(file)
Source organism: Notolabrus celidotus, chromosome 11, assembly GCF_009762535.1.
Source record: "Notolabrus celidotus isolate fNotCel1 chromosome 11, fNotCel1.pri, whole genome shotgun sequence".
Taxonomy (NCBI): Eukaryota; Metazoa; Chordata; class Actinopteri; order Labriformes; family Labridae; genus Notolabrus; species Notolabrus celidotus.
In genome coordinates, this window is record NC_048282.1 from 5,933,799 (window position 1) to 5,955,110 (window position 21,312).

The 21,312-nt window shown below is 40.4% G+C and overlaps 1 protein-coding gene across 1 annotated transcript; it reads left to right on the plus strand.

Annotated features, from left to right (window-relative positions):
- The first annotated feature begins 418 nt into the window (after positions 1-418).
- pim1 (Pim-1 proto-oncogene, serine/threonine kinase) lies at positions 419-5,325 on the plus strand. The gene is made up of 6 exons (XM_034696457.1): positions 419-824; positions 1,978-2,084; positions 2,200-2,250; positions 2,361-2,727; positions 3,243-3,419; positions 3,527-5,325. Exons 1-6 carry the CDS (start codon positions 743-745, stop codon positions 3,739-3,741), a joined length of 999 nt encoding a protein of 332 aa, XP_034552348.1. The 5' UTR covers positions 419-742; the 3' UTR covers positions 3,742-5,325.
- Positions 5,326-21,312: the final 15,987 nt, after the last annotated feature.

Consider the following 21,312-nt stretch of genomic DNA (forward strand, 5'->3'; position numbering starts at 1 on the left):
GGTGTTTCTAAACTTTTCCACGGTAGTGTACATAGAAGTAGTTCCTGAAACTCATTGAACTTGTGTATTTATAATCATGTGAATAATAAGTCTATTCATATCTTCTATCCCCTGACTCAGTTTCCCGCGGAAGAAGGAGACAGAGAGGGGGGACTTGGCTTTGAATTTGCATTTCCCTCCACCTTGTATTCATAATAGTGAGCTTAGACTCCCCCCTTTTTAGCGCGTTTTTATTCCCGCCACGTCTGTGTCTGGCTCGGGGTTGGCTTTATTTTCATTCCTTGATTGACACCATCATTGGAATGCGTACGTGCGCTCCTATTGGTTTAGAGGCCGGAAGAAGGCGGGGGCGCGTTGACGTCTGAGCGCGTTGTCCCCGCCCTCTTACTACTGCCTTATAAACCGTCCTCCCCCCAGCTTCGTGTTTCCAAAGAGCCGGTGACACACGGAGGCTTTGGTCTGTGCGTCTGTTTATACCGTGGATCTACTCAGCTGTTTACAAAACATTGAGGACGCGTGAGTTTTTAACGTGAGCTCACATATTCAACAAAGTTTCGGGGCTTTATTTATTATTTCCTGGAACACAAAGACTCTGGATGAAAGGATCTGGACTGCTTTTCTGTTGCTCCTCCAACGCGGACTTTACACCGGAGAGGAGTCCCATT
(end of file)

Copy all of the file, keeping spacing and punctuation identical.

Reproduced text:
Source organism: Notolabrus celidotus, chromosome 11, assembly GCF_009762535.1.
Source record: "Notolabrus celidotus isolate fNotCel1 chromosome 11, fNotCel1.pri, whole genome shotgun sequence".
Taxonomy (NCBI): Eukaryota; Metazoa; Chordata; class Actinopteri; order Labriformes; family Labridae; genus Notolabrus; species Notolabrus celidotus.
In genome coordinates, this window is record NC_048282.1 from 5,933,799 (window position 1) to 5,955,110 (window position 21,312).

The 21,312-nt window shown below is 40.4% G+C and overlaps 1 protein-coding gene across 1 annotated transcript; it reads left to right on the plus strand.

Annotated features, from left to right (window-relative positions):
- The first annotated feature begins 418 nt into the window (after positions 1-418).
- pim1 (Pim-1 proto-oncogene, serine/threonine kinase) lies at positions 419-5,325 on the plus strand. The gene is made up of 6 exons (XM_034696457.1): positions 419-824; positions 1,978-2,084; positions 2,200-2,250; positions 2,361-2,727; positions 3,243-3,419; positions 3,527-5,325. Exons 1-6 carry the CDS (start codon positions 743-745, stop codon positions 3,739-3,741), a joined length of 999 nt encoding a protein of 332 aa, XP_034552348.1. The 5' UTR covers positions 419-742; the 3' UTR covers positions 3,742-5,325.
- Positions 5,326-21,312: the final 15,987 nt, after the last annotated feature.

Consider the following 21,312-nt stretch of genomic DNA (forward strand, 5'->3'; position numbering starts at 1 on the left):
GGTGTTTCTAAACTTTTCCACGGTAGTGTACATAGAAGTAGTTCCTGAAACTCATTGAACTTGTGTATTTATAATCATGTGAATAATAAGTCTATTCATATCTTCTATCCCCTGACTCAGTTTCCCGCGGAAGAAGGAGACAGAGAGGGGGGACTTGGCTTTGAATTTGCATTTCCCTCCACCTTGTATTCATAATAGTGAGCTTAGACTCCCCCCTTTTTAGCGCGTTTTTATTCCCGCCACGTCTGTGTCTGGCTCGGGGTTGGCTTTATTTTCATTCCTTGATTGACACCATCATTGGAATGCGTACGTGCGCTCCTATTGGTTTAGAGGCCGGAAGAAGGCGGGGGCGCGTTGACGTCTGAGCGCGTTGTCCCCGCCCTCTTACTACTGCCTTATAAACCGTCCTCCCCCCAGCTTCGTGTTTCCAAAGAGCCGGTGACACACGGAGGCTTTGGTCTGTGCGTCTGTTTATACCGTGGATCTACTCAGCTGTTTACAAAACATTGAGGACGCGTGAGTTTTTAACGTGAGCTCACATATTCAACAAAGTTTCGGGGCTTTATTTATTATTTCCTGGAACACAAAGACTCTGGATGAAAGGATCTGGACTGCTTTTCTGTTGCTCCTCCAACGCGGACTTTACACCGGAGAGGAGTCCCATT